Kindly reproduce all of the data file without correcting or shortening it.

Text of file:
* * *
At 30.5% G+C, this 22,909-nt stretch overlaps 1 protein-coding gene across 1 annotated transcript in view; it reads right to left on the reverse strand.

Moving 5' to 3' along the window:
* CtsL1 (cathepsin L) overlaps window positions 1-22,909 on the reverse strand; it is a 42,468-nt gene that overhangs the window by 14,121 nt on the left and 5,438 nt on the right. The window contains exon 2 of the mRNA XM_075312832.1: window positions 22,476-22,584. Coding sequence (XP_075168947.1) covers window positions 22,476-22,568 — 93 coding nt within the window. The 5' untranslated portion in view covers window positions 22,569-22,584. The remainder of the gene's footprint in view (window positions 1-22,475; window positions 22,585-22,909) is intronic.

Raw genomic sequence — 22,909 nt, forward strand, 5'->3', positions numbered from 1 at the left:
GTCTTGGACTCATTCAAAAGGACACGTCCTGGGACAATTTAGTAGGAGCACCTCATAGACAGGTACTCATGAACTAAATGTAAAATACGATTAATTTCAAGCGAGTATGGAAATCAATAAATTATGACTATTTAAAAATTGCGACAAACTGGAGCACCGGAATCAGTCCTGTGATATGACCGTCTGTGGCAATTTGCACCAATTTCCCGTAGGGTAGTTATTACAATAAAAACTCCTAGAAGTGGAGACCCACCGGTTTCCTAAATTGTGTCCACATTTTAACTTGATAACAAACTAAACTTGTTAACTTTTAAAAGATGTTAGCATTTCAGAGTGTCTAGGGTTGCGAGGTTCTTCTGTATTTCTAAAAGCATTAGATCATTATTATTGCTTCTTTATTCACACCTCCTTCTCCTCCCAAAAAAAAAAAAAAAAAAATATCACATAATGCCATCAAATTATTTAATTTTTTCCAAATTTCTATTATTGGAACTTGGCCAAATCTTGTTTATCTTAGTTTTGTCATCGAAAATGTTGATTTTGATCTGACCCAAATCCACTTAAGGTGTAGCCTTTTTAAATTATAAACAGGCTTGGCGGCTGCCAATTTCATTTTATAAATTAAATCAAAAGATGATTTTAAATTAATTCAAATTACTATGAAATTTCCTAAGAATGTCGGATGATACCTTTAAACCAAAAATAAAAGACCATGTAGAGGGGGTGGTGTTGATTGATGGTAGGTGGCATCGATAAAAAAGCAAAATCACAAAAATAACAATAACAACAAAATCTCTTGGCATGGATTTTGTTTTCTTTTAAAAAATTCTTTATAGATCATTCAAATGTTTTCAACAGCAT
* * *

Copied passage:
At 30.5% G+C, this 22,909-nt stretch overlaps 1 protein-coding gene across 1 annotated transcript in view; it reads right to left on the reverse strand.

Moving 5' to 3' along the window:
* CtsL1 (cathepsin L) overlaps window positions 1-22,909 on the reverse strand; it is a 42,468-nt gene that overhangs the window by 14,121 nt on the left and 5,438 nt on the right. The window contains exon 2 of the mRNA XM_075312832.1: window positions 22,476-22,584. Coding sequence (XP_075168947.1) covers window positions 22,476-22,568 — 93 coding nt within the window. The 5' untranslated portion in view covers window positions 22,569-22,584. The remainder of the gene's footprint in view (window positions 1-22,475; window positions 22,585-22,909) is intronic.

Raw genomic sequence — 22,909 nt, forward strand, 5'->3', positions numbered from 1 at the left:
GTCTTGGACTCATTCAAAAGGACACGTCCTGGGACAATTTAGTAGGAGCACCTCATAGACAGGTACTCATGAACTAAATGTAAAATACGATTAATTTCAAGCGAGTATGGAAATCAATAAATTATGACTATTTAAAAATTGCGACAAACTGGAGCACCGGAATCAGTCCTGTGATATGACCGTCTGTGGCAATTTGCACCAATTTCCCGTAGGGTAGTTATTACAATAAAAACTCCTAGAAGTGGAGACCCACCGGTTTCCTAAATTGTGTCCACATTTTAACTTGATAACAAACTAAACTTGTTAACTTTTAAAAGATGTTAGCATTTCAGAGTGTCTAGGGTTGCGAGGTTCTTCTGTATTTCTAAAAGCATTAGATCATTATTATTGCTTCTTTATTCACACCTCCTTCTCCTCCCAAAAAAAAAAAAAAAAAAATATCACATAATGCCATCAAATTATTTAATTTTTTCCAAATTTCTATTATTGGAACTTGGCCAAATCTTGTTTATCTTAGTTTTGTCATCGAAAATGTTGATTTTGATCTGACCCAAATCCACTTAAGGTGTAGCCTTTTTAAATTATAAACAGGCTTGGCGGCTGCCAATTTCATTTTATAAATTAAATCAAAAGATGATTTTAAATTAATTCAAATTACTATGAAATTTCCTAAGAATGTCGGATGATACCTTTAAACCAAAAATAAAAGACCATGTAGAGGGGGTGGTGTTGATTGATGGTAGGTGGCATCGATAAAAAAGCAAAATCACAAAAATAACAATAACAACAAAATCTCTTGGCATGGATTTTGTTTTCTTTTAAAAAATTCTTTATAGATCATTCAAATGTTTTCAACAGCAT